When someone says, “it’s personal”, they usually mean that they don’t want to talk about that it.
It’s often used as a replacement for, “none of your business”, or “leave me alone”.
So, let’s say what we mean.
Almost everything we talk about is personal. Most humans talk about their own thoughts & feelings more than anything else.
No more using “it’s personal” as an excuse. Be precise with your language.
The English word COACH is deemed to have been derived from the coach that was pulled by horses decades ago. The town in Hungary that is credited with this invention was called Kocs.
So, the word as we use it in sports and other types of coaching is a metaphor for getting things or people from one place to another. This is the job of a coach.
There are skills involved, mostly really, really human skills like listening, planning, caring, listening (yes, again) and figuring out how to get people to work to make themselves a more highly functioning person, either on their own or in a group/team setting.
Those skills are often overlooked when considered alongside knowledge sets like “knowing the game”, strategy and sport tactics. This second group of things is important, but without the first it’s challenging to really grow people to help make the world a better place.
How will you move people along?
“Warts and all”, is a phrase we use to mean that we accept the failings and the shortcomings of those we love or appreciate, or, perhaps, need.
We don’t typically, however, use this phrase when we talk about ourselves. The “warts” that we know we have (how did warts get such a bad name anyway?) somehow don’t even make it to the front of the stage to get mention when we’re talking our us…or me, or myself.
It’s challenging to look for faults in ourselves. If we knew of them we would have fixed them! Or, would we? Maybe it’s acceptance that takes the place of introspection or deliberation of such faults.
Make time, front of your mind time, to examine the “warts” in your world, to look at the ways you fall short or are lacking.
As we look at our own pains or the holes in our game we may realize that they are either not so bad, or easier to fix than we thought. Either way, it’s liberating in a way to admit to these things, to say, “yes, I could/should/might be better in these ways.”
As a raging extrovert, I get sad and tired when I’m alone for too long.
It’s a status that some have a hard time understanding, and I have to work to get it when people say that they are overwhelmed with the act of being social.
There is no right nor wrong here, and working to understand what you need and celebrate that is a key to happiness.
Creating a team of people who share culture, language and a common lens, as well as goals, is easier when you realize that it’s not about the “kind of person” that’s a fit.
The kind of person a good team needs is the kind that commits to the culture, language and goals.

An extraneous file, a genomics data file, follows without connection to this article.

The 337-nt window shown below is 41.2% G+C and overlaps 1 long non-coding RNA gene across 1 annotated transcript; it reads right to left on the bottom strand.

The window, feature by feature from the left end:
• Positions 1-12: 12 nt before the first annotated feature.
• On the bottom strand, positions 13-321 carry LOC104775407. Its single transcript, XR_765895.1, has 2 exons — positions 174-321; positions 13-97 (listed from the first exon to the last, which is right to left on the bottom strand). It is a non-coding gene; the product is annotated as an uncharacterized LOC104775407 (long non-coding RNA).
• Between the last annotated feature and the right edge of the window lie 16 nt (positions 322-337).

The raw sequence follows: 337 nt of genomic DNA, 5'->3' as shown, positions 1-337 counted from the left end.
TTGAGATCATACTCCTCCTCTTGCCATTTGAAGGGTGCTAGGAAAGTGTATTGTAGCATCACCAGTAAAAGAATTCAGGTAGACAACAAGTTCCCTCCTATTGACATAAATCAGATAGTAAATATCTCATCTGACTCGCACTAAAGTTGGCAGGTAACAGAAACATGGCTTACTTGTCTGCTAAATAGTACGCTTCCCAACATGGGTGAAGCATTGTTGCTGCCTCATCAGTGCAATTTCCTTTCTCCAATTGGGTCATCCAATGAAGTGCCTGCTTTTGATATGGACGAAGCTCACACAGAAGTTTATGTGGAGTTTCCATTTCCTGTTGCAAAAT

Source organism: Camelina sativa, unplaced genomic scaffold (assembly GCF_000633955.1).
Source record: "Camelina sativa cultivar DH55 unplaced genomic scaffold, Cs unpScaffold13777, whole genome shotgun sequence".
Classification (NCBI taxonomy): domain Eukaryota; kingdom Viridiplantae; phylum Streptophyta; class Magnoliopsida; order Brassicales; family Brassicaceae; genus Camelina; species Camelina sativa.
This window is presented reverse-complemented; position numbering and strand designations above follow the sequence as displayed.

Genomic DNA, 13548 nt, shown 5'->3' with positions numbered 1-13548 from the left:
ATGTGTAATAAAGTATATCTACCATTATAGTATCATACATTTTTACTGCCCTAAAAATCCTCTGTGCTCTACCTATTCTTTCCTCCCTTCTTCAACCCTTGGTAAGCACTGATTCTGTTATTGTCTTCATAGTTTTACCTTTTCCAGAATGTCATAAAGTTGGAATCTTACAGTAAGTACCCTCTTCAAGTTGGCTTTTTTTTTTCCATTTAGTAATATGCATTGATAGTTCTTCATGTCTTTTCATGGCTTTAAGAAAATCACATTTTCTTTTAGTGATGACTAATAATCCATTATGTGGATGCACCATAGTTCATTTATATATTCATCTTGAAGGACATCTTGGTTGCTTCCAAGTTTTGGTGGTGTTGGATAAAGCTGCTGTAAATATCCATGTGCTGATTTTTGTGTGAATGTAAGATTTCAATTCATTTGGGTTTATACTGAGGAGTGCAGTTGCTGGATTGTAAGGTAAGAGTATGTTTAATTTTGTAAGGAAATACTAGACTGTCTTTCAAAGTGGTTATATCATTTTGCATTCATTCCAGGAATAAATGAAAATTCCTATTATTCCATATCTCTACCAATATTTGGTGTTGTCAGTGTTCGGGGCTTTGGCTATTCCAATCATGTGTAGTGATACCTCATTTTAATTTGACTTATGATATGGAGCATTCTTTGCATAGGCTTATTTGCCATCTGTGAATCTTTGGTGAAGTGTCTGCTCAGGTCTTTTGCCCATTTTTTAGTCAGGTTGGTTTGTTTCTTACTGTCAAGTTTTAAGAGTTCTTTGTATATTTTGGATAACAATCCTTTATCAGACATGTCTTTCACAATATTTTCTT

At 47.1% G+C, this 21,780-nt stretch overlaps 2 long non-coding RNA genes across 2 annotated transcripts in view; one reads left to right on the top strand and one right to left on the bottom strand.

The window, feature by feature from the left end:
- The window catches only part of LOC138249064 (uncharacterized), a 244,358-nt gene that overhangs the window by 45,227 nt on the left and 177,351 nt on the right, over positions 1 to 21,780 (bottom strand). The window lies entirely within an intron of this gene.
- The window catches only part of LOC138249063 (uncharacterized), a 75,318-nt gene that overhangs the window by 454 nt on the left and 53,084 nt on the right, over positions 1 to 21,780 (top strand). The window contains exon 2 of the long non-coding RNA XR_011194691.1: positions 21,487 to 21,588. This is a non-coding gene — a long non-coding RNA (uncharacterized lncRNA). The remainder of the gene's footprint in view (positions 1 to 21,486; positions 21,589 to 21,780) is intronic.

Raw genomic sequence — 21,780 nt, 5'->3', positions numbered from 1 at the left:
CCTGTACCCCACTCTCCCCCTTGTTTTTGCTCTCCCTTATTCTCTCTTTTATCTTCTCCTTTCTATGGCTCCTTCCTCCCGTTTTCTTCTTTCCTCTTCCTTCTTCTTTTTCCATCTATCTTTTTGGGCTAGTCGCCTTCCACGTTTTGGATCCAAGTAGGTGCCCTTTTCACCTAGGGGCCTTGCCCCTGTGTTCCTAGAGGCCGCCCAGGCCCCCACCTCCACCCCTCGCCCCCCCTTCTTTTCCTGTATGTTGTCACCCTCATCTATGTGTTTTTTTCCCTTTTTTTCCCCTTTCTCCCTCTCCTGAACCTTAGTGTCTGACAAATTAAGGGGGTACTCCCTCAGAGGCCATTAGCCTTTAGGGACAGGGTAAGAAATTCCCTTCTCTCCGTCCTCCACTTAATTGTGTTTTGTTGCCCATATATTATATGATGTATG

Simple, not easy.
You see a quote or Google a concept and get some great info…the you realize the resource is from 2 years ago, or five, or twenty five…
Does that make it a bad, old or tired reference? Maybe. Maybe not.
Good ideas have been around for a long time (and, you probably have some yourself). For sure you can adopt, adapt or customize such concepts others’ ideas to make them work for you.
Consider the content rather than the source. Use your own perspective and situations to decide what might be good for you.
Meanwhile, add to the universe of good ideas and perhaps make someone else’s world better at the same time.
- Pour the foundation. What are you all about, Coach? ID your drivers, your values, the things that you insist upon, or wish you did.
- Frame it. Determine the language and lens that you’ll use to see the creation of the program and team. What are the critical pieces? There is no shame in asking your people here either. Get consensus, have great conversations.
- Get the tools in line & get everyone to agree on the floor plan. Determine what the finished product will look like if it’s great.
- Decorate. What’s this season’s slogan? Do you have a hashtag? A secret handshake? A goal that everyone can get in line with?
Number 1 is mostly driven by the leader. The head coach, the person at the top. YOU must have an idea of the central principles by which you’ll drive the program and from there you can, and should, include all of the important people.
Start there. Simple. Not easy.
When people don’t know what’s going on, they make something up.
Most are uncomfortable with the feeling, “I don’t know,” so they insert a story into the situation. It’s really a part of the human condition.
Do any of these sound familiar?
“She must just be a &#^&$ ,”, or “He’s just reacting to that thing that happened.”, or “I’m pretty sure that those guys are not the kind of guys we want to hang out with.”
Things go south QUICKLY on teams when things are not easy and communication is not valued. Or perhaps good “communication” is not defined well to be understood among the individuals, and so people have to make up stories to fill the gaps in understanding.
What if coaches made it their top priority to define great communication, display the standards through positive and negative examples and talked about it
Would that help?